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'The Boys' S3 Ep. 4 Recap: I Learned It by Watching You!

By James Field | TV | June 16, 2022 |

By James Field | TV | June 16, 2022 |


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I can’t tell you how much of a relief it is to write about only one episode of The Boys this time rather than three. I’m sure I still missed some details but it’s so much less material to work with. And perhaps it’s an effect of only being a single episode, but this one felt surprisingly short on material by comparison to the previous ones. So let’s get to it!

First off, Hughie’s not happy to get Butcher’s vomit all over his face and even less so to learn Butcher’s screwing around with V. The rest of the lads have no idea, and it’s clear the side effects are messing with Butcher’s system. But Hughie promises to keep his mouth shut in exchange for keeping all his teeth.

Meanwhile, Homelander goes on The Cameron Coleman Hour and is treated to a tongue bath by their universe’s less tuberlike version of Tucker Carlson. They spend a little time working the MAGA playbook by discussing the “fake news” at the Times and the rest of the mainstream media rather than the actual issues. Stan Edgar, unhappy with Homelander testing boundaries, pushes Congresswoman Neuman to tighten the superhero’s reins by slapping him with FCC fines. Victoria sees a few flaws in her nominal father’s plan, namely that Homelander can reach down her throat, pull out her spine, and use it to beat her young daughter to death without so much as breaking a sweat.

Against his wishes and better judgment, Frenchie takes Butcher to see the murderous Russian druglord called Little Nina. The two lunatics bond over Frenchie being their mutual sub, and Nina promises transport behind the Iron Curtain in exchange for either Cherie’s life or a favor. It’s the only place they’ll find out how the Reds took down Soldier Boy. Frenchie tries to make Butcher see reason but fails as thoroughly as ever, and it’s off to chilly Moscow.

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Before the Boys leave, however, Homelander drops by to sign Hughie’s cast and emasculate him in front of Starlight, who has to defend her boyfriend’s honor once again. A-Train, back on the Seven but absolutely useless as anything other than a Black face in a very white group, tries to get Ashley and through her, Vought to do something about racist hero Blue Hawk. He’s shown the same disregard for Black lives as Stormfront and A-Train wants him pulled. Ashley reminds him of his lack of leverage by making him star in a perfect, cringe-tastic parody of the infamous Kylie Jenner Pepsi ad. Yikes.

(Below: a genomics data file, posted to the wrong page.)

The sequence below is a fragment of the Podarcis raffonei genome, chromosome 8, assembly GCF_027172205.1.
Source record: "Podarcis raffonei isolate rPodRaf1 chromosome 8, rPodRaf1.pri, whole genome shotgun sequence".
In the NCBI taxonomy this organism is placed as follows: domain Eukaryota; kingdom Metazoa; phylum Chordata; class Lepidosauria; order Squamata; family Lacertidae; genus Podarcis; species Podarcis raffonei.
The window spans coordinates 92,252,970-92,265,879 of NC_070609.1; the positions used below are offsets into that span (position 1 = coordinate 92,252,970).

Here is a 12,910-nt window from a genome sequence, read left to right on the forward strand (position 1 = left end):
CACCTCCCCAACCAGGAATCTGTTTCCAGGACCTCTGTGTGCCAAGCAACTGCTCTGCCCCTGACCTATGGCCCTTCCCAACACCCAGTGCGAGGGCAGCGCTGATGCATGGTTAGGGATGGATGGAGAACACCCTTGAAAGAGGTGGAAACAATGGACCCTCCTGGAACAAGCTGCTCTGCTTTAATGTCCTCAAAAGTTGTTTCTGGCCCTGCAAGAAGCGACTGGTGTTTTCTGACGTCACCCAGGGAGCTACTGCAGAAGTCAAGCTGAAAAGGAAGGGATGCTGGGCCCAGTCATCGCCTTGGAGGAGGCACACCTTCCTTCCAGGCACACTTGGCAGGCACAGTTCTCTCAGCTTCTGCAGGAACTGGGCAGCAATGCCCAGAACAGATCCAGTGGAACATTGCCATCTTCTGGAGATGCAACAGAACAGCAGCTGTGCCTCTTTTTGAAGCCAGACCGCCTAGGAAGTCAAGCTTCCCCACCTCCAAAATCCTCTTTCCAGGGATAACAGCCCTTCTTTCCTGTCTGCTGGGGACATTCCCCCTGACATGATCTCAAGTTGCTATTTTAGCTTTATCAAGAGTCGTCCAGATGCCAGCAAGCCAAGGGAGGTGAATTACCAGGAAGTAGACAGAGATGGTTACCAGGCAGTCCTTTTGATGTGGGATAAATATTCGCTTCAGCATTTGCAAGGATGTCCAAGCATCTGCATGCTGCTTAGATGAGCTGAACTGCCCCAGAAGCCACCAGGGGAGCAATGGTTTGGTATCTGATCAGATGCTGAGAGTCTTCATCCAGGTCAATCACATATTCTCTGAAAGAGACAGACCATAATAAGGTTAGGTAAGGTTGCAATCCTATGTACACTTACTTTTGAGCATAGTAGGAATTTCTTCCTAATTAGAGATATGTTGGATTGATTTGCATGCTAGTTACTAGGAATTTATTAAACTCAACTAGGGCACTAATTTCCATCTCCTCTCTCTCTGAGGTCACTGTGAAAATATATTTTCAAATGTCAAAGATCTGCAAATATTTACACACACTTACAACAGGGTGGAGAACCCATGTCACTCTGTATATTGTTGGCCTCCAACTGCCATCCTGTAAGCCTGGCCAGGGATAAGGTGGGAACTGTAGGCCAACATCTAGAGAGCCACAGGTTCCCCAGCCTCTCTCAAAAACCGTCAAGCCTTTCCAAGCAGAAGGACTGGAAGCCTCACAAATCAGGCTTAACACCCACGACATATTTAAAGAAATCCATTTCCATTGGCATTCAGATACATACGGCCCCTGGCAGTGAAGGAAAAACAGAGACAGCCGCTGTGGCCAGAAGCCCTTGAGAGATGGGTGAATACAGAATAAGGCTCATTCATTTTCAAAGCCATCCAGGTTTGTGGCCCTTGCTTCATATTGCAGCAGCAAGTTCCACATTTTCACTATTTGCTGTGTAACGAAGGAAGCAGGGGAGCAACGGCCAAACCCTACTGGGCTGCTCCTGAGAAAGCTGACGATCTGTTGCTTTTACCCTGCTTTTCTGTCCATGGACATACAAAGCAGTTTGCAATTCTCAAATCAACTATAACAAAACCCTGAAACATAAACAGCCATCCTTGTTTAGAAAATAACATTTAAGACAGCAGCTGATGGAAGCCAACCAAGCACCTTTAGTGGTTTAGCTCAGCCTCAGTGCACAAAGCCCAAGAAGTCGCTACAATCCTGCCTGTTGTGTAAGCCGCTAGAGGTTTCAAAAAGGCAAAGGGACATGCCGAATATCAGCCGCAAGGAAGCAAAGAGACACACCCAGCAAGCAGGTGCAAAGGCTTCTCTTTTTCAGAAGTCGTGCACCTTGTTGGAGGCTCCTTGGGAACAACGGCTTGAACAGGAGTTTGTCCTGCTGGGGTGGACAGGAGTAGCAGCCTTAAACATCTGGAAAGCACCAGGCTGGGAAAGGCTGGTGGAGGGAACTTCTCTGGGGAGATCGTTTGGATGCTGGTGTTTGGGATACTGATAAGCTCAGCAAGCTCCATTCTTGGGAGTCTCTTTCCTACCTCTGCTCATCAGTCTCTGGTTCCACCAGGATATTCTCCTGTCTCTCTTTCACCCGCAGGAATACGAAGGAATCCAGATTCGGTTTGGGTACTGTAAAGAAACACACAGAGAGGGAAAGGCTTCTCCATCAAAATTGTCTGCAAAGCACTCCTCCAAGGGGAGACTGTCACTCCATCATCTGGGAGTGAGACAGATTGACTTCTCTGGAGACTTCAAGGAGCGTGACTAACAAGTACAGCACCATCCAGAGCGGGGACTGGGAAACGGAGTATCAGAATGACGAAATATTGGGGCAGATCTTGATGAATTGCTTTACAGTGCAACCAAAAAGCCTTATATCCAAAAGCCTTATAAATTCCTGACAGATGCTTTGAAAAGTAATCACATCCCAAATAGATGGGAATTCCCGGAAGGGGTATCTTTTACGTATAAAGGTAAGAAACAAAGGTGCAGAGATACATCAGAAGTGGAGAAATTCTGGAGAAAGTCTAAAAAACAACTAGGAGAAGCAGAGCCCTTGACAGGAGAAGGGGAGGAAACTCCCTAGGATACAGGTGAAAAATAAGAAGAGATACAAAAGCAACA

Starlight tries to get old flame Supersonic to either leave the Seven or, failing that, stand with her against Homelander. She hopes if they can build a team around her and Maeve, they might stand a shot at slowing down Homelander long enough for Butcher to pull the trigger on whatever weapon he finds in Russia. This is a great idea, except that after the Deep makes A-Train look weak in front of the team, Supersonic thinks the speedster would be a good addition to the team. Supersonic doesn’t know A-Train like the rest of us do, and so this is what we call a “mistake.”

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After a heart-to-heart with MM where it seems he might have learned something, Butcher sends Kimiko off to pose as an escort and assassinate a human trafficking P.O.S. with a penchant for superhero-themed sex toys. The violence and fear of the other women show her is a heartbreaking reminder that Kimiko is just as much a monster as those she kills in the eyes of the public.